Tell us about Stick Fly: Stick Fly is a story about what happens when people stop being polite, and start being real. Just kidding. Kind of. Without giving too much of the plot away, a family travels to their house on Martha's Vineyard for vacation, the two brothers bring their significant others to meet the family for the first time and all kinds of secrets are revealed during this trip. As a result, the family is forever changed. What is so groundbreaking about this play is that it is about a highly educated, wealthy black family. I really connected with the story because I've never seen something that reflected my life experience on the Broadway stage until now. Yes, well-read black families that debate politics, social issues, the economy, etc around the dinner table do exist. With the exception of the all black cast of Cat on a Hot Tin Roof, we rarely see plays that portray the black elite, or even the black middle class on Broadway. And the fact that it's written by a black female playwright? Even better. And it's so honest. So honest - and funny. It's a story that everyone can relate to - and you don't have to be black to enjoy the show. You'll definitely leave the theater thinking about and discussing the show. I've been incredibly happy to see diverse audiences at our performances. In fact, I don't think I've ever seen such mixed audiences - both in age and ethnicity - at a Broadway show. I love it!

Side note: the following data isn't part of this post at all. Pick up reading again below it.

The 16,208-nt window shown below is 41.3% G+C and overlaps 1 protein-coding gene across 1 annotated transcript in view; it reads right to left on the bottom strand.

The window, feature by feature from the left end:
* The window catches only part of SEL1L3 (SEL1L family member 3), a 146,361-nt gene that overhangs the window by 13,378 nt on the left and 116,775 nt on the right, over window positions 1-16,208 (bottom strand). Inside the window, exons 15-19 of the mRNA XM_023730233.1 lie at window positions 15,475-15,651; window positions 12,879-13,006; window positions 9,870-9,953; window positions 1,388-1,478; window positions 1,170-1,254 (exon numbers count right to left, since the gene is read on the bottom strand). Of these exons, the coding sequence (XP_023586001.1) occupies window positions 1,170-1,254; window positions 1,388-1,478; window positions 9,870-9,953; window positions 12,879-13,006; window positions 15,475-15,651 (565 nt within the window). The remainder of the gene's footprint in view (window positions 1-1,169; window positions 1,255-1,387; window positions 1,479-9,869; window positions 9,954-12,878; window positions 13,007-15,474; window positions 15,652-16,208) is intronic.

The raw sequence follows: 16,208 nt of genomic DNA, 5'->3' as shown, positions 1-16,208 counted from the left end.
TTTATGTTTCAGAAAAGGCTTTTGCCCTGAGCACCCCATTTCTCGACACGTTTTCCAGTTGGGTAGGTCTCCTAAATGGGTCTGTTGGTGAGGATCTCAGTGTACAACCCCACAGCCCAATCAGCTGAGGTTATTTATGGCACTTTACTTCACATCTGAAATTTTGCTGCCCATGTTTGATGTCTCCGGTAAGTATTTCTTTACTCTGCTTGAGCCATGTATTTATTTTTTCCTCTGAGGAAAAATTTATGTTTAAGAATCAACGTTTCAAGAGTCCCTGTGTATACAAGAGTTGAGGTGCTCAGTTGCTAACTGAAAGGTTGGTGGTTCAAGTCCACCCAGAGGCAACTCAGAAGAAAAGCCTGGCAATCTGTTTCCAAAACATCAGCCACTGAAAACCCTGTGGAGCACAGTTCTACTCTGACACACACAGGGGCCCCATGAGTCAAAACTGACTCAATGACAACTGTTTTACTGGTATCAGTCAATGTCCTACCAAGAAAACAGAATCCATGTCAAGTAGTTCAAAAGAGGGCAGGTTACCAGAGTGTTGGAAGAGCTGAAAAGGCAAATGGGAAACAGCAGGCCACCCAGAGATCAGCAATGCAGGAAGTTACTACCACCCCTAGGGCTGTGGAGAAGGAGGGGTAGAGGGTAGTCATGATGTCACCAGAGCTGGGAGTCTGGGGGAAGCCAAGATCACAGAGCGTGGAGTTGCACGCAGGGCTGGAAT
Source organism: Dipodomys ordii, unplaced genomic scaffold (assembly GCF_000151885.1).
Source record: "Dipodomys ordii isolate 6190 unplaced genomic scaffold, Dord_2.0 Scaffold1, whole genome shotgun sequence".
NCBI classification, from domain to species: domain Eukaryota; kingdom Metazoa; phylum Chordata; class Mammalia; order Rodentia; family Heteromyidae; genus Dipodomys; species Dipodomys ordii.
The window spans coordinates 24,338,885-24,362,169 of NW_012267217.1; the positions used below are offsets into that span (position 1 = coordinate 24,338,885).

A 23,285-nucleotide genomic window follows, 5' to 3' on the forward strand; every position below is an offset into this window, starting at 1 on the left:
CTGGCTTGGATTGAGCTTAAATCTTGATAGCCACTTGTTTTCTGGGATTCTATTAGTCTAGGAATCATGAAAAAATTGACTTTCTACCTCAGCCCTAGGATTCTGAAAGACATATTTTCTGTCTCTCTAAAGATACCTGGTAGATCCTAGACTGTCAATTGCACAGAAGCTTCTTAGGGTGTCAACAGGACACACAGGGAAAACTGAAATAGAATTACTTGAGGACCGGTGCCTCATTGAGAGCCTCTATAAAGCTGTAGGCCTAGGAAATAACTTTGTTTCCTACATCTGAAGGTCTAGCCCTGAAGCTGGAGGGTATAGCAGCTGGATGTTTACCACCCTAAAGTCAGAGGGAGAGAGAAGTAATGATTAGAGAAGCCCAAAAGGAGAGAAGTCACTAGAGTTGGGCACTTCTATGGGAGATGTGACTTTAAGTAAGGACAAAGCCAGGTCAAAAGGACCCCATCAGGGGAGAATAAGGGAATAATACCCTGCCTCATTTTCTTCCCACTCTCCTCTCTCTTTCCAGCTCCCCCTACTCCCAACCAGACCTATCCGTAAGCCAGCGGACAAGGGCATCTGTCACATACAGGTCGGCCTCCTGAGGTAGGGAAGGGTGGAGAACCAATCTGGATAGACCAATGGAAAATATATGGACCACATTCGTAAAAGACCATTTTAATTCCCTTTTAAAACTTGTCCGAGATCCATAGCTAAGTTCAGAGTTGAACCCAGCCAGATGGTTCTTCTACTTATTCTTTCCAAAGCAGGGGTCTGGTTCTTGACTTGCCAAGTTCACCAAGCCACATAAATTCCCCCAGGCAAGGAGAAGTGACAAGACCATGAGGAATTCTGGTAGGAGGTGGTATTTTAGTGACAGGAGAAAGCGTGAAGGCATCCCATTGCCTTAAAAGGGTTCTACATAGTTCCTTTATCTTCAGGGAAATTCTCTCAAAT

What is it like to be understudying two different roles?: It's very challenging - and I'm honored to have been given this incredible responsibility. I don't think I've ever worked so hard in my life. The two roles are so incredibly different. Since I've never understudied before, I had to come up with a method for keeping everything organized - especially because doing a full run through during understudy rehearsal will be impossible. The app Rehearsal 2 on my iPhone has been an absolute lifesaver! I've been able to record the other actors' lines scene by scene for both of the roles I understudy. So if I'm focusing on Taylor, I can rehearse her lines and hear the other lines in the scene as well and go through her whole show. The next day I can focus on Cheryl and have the same experience. Every actor should have it. And no, I'm not a spokesperson for it :-) I'm also learning about being disciplined. I thought I was already disciplined but quickly learned that I had a lot more work to do! When you're in a play with 6 characters onstage, it's up to you to use your time wisely during the show - it's not just about hanging out. Whether it's sitting in the audience, running lines alone, running lines with the other understudies, reviewing your blocking or listening to the rhythm or the show, or even working out backstage, there's always work that can be done to help ensure that you're ready to go on at a moment's notice.